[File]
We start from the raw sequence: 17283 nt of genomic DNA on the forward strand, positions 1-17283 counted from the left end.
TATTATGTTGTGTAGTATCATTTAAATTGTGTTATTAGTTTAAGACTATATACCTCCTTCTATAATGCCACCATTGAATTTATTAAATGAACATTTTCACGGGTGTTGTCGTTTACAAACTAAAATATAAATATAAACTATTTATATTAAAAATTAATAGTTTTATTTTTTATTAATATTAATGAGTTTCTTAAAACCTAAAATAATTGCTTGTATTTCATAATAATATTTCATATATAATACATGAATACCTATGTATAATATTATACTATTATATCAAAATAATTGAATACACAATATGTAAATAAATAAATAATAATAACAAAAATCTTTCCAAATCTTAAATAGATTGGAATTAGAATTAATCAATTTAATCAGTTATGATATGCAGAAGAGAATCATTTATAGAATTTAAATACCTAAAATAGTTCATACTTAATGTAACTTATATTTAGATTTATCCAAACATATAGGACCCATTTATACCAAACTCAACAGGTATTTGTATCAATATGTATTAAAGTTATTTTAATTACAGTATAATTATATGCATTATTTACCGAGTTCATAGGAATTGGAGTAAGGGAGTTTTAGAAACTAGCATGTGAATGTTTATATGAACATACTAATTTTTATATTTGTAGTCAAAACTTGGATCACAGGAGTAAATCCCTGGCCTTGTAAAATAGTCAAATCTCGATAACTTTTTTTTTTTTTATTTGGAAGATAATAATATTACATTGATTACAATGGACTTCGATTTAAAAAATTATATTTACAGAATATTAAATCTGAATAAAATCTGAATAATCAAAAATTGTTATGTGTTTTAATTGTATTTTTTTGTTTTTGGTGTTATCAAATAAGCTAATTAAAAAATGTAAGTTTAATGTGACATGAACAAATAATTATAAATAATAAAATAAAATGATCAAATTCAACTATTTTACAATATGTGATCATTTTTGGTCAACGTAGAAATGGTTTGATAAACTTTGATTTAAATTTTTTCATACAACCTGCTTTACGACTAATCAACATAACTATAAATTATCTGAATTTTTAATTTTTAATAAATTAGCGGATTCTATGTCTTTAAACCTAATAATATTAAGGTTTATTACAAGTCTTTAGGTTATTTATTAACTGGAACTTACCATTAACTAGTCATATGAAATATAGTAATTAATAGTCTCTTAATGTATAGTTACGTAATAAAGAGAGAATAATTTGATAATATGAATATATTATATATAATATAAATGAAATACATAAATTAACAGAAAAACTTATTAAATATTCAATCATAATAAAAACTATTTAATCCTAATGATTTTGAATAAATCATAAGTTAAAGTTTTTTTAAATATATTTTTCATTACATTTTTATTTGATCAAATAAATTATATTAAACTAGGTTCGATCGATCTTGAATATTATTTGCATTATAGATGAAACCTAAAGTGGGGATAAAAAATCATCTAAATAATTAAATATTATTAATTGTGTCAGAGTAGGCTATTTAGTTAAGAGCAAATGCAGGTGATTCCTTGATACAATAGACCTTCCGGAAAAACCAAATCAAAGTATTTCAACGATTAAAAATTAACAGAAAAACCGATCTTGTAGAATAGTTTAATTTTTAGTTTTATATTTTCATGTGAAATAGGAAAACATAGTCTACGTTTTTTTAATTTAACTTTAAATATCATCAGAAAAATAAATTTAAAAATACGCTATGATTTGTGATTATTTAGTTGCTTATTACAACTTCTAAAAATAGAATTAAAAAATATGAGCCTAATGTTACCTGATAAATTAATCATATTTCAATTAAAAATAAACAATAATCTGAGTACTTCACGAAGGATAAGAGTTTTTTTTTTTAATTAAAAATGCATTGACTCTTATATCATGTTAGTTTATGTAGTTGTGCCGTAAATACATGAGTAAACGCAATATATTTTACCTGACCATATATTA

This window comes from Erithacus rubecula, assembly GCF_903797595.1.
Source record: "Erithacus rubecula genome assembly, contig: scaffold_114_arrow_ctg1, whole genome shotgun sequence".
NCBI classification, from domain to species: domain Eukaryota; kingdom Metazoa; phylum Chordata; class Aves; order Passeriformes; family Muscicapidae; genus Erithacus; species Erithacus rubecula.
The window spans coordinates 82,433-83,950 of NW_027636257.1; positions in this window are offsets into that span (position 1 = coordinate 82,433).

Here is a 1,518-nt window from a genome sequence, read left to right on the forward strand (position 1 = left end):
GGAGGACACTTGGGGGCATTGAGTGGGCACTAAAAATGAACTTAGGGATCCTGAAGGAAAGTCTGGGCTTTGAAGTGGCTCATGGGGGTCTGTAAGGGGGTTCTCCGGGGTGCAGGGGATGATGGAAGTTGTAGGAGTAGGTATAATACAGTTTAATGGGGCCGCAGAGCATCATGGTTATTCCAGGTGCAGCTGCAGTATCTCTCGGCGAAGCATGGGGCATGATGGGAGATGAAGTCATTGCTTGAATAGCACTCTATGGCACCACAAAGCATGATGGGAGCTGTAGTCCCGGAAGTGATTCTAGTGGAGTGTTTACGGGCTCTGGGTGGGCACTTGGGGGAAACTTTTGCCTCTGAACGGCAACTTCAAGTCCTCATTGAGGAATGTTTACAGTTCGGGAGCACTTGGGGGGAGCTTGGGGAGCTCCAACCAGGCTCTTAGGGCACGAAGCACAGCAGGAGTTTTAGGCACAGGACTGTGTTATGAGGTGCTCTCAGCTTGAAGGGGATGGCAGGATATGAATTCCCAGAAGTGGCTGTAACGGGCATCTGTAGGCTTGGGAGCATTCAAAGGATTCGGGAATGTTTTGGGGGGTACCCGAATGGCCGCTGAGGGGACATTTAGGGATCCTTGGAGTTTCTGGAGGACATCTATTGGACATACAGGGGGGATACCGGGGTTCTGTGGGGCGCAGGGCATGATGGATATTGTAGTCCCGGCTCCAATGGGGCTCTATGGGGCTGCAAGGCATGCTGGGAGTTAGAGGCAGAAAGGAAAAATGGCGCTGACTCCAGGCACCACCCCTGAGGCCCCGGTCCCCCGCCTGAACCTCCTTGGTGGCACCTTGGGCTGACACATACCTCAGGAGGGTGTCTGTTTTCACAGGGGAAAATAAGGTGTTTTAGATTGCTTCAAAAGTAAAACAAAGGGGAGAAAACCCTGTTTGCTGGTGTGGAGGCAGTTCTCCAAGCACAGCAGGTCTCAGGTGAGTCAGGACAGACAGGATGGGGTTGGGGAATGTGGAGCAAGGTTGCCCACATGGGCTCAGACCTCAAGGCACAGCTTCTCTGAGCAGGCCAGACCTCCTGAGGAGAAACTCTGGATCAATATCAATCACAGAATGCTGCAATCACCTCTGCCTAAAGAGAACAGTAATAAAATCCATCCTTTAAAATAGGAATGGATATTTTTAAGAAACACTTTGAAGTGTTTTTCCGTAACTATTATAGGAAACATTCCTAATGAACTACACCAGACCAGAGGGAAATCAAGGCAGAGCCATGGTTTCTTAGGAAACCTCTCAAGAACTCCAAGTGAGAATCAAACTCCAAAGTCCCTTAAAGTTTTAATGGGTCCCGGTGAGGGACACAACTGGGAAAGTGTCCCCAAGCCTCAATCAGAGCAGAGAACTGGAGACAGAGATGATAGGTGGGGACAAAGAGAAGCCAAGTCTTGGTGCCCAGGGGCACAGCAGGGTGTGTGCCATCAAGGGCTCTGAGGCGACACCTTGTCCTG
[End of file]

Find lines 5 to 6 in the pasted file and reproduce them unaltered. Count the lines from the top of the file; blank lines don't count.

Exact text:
NCBI classification, from domain to species: domain Eukaryota; kingdom Metazoa; phylum Chordata; class Aves; order Passeriformes; family Muscicapidae; genus Erithacus; species Erithacus rubecula.
The window spans coordinates 82,433-83,950 of NW_027636257.1; positions in this window are offsets into that span (position 1 = coordinate 82,433).